Miniature News

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Sir,

Your recent remarks in Miniature News concerning the present model policy of die-cast manufacturers are both interesting and provocative, as can he expected from the columns of Motor sport.

Much though I agree with the fundamental accuracy of your statements Concerning the dearth of die-cast models based on standard production cars, I would like to make the following points by was of explanation:

It should be appreciated that the major manufacturers of die-cast models are basic ally in the toy industry. It is toys that we produce, toys for children. We are very appreciative that the high standards we set in design and quality make Corgi models collector’s items, but we never lose sight of the fact that we are catering for what is basically a very young market.

Children express a marked preference for die-cast models which include “play-value” features. By this we mean such things as opening and closing -doors, bonnets, bootlick. They also like articulated trucks removable containers, lilting machinery, tanks with turrets that swivel and armament that fires toy shells. They like models of racing cars with aerofoils that adjust and wheels that are removable. They like fire engines with ladders, farm trailers with animals and anything else that the skill of our designers and tool makers can incorporate in a small die-cast toy, a toy which in most eases is no bigger than an average child’s hand. All this must he incorporated in models at a retail price which a child can afford. Children also like models of vehicles which have a strong individual identity. Can you honestly say that the average modern production car is all that distinguishable—. visually—specially when reduced down to a small-scale model. We naturally consider any original design which is being put into production by a car manufacturer—our model introduction programme for this year includes both the Lotus Elite and the Volkswagen Polo, both visually strong shapes which children all over the world will be able to relate to.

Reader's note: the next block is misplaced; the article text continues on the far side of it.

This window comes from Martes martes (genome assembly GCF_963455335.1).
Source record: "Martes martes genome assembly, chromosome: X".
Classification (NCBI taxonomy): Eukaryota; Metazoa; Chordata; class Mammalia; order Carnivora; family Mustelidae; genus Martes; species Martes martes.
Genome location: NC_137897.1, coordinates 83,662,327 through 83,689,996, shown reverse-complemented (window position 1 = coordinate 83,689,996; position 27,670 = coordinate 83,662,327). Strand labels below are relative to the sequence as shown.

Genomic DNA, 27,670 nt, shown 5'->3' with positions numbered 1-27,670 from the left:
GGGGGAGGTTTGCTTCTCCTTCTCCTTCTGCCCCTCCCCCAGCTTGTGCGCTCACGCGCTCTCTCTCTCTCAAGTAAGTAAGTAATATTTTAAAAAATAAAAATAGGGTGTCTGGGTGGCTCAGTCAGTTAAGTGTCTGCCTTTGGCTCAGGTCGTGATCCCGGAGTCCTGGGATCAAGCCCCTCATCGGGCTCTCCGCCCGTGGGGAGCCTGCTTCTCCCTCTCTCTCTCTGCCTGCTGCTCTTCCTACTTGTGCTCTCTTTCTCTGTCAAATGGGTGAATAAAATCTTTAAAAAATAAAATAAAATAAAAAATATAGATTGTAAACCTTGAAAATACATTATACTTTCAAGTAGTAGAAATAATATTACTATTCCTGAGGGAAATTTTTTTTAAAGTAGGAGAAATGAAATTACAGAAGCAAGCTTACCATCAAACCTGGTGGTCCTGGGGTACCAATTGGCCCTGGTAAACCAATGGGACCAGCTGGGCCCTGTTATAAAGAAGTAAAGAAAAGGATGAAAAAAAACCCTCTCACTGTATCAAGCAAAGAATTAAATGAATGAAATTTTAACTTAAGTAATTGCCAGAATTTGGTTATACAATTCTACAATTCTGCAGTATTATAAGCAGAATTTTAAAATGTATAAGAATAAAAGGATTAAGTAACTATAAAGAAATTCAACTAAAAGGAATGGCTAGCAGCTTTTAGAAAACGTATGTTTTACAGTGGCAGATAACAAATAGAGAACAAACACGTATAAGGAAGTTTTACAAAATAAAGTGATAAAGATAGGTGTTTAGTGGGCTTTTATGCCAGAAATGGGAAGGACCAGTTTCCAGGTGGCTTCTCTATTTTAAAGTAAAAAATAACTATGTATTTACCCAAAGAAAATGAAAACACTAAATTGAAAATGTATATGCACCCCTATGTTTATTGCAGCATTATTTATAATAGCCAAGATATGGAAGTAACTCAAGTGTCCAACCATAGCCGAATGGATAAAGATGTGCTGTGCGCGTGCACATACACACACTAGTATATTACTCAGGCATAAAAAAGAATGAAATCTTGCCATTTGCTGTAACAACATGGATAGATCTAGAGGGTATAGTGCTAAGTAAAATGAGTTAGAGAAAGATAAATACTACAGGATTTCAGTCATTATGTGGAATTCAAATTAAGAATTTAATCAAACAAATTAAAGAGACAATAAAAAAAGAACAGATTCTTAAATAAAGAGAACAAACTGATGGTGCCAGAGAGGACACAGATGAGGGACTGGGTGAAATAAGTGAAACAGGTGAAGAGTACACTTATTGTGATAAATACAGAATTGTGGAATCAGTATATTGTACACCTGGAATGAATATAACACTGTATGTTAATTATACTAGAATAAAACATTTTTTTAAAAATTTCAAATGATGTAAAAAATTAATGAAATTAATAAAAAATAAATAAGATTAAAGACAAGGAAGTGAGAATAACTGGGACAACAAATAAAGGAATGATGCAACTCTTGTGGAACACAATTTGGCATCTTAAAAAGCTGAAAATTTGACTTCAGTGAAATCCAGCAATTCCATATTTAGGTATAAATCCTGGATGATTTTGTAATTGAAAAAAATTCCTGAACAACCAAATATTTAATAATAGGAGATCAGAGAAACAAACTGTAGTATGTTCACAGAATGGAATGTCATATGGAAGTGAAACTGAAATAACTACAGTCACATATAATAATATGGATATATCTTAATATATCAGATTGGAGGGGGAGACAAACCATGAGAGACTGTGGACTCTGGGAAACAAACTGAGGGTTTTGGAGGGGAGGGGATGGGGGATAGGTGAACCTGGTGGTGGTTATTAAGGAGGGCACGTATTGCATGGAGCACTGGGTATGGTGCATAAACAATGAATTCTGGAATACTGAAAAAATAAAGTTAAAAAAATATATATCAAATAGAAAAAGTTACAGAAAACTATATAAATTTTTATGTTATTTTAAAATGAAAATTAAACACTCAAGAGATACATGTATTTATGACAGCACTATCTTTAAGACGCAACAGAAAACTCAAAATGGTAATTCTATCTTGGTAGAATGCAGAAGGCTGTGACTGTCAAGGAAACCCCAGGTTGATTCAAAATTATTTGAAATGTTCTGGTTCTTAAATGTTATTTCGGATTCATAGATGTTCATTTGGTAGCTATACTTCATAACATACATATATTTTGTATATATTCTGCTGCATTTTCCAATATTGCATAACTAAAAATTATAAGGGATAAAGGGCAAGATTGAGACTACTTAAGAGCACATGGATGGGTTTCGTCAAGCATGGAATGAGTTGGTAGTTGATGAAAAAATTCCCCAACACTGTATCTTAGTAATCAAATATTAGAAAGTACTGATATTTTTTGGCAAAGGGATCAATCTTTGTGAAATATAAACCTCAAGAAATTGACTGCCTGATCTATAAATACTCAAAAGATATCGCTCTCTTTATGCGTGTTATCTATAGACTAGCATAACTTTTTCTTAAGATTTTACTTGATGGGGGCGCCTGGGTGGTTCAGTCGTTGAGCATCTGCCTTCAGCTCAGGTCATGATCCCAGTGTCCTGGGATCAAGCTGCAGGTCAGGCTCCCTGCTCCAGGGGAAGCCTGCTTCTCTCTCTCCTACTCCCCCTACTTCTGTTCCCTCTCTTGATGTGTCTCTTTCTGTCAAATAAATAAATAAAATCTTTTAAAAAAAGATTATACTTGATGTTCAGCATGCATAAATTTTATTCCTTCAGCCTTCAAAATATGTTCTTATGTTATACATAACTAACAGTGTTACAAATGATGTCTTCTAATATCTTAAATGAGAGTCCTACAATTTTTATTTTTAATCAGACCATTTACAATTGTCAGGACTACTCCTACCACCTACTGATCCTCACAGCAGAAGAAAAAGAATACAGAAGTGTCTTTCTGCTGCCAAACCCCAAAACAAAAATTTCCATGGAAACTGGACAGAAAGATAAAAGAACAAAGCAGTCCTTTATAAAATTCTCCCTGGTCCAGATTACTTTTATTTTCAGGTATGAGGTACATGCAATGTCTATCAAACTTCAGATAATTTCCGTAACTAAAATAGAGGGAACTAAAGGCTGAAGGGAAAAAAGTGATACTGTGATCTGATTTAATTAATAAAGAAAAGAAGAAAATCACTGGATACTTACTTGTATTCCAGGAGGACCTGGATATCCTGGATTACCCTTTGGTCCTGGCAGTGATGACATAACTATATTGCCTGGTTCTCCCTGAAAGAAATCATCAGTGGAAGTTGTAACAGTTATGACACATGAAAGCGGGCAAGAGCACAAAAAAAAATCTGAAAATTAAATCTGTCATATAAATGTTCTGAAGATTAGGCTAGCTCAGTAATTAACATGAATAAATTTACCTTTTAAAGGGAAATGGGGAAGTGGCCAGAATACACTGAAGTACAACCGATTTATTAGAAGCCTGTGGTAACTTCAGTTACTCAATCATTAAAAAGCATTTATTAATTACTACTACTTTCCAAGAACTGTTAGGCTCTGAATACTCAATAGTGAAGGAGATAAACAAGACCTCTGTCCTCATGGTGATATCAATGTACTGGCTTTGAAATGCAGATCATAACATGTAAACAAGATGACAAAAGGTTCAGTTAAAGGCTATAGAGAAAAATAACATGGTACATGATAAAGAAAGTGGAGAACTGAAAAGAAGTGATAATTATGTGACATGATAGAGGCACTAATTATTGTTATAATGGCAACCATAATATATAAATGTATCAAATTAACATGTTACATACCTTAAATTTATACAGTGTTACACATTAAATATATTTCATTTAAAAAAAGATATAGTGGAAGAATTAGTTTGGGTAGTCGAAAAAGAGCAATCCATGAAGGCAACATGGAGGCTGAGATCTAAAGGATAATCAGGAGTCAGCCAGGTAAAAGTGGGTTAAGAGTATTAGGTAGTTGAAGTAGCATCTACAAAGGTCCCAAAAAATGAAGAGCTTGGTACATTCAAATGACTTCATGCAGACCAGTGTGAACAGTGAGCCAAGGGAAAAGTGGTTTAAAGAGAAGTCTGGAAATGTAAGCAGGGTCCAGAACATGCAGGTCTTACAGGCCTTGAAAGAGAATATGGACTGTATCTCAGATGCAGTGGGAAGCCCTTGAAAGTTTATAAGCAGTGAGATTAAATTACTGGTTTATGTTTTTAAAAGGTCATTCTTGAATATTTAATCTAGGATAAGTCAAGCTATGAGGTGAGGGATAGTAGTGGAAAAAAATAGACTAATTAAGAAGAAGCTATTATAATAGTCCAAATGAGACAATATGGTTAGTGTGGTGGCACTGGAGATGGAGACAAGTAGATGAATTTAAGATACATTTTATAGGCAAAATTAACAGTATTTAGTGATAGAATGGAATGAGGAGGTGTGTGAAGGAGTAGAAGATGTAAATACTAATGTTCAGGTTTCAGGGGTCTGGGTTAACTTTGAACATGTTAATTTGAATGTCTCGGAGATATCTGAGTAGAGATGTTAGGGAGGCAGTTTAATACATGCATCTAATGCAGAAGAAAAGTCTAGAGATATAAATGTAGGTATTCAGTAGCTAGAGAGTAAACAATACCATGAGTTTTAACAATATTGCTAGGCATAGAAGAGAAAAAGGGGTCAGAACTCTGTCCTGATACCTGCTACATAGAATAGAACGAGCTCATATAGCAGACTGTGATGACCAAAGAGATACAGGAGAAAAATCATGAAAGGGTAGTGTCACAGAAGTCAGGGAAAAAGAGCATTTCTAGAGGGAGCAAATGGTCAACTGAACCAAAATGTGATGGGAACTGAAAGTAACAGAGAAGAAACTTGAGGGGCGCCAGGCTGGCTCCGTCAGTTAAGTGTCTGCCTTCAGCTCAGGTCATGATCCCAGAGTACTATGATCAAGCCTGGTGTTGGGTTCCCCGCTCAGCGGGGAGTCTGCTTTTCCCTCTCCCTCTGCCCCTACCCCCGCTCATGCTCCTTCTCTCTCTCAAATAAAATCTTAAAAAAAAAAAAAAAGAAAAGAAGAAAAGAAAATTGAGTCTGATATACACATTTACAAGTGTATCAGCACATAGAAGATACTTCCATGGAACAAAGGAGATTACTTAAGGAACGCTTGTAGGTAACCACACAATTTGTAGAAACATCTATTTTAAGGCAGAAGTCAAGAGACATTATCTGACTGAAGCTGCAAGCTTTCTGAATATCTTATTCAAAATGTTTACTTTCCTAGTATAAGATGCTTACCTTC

Furthermore, in order to keep our prices down to a level which a child can afford, it is vitally necessary that we produce models of interest to the largest number of people. This means exporting, and Mettoy is very proud of the contribution that Corgi models make to the United Kingdom’s economy— by far the major proportion of our production being destined for one or other of our 137 export markets.

Finally, although we are in the die-cast engineering business, we retain our deep-rooted interest in the art of model making and we welcome the current growth in specialist model-making activities. These smaller firms bring new life and vigour into the field. Working in much smaller volumes with very, very much lower overheads, they fill a very useful role in helping to provide a complete service to the serious model collector. But if you want bread you go to a baker and for cakes you go to a patisserie. The basic technique is the same, but the prices are totally different.

Northampton BILL BANTER

Marketing Manager—Die-cast

The Mettoy Co. Ltd.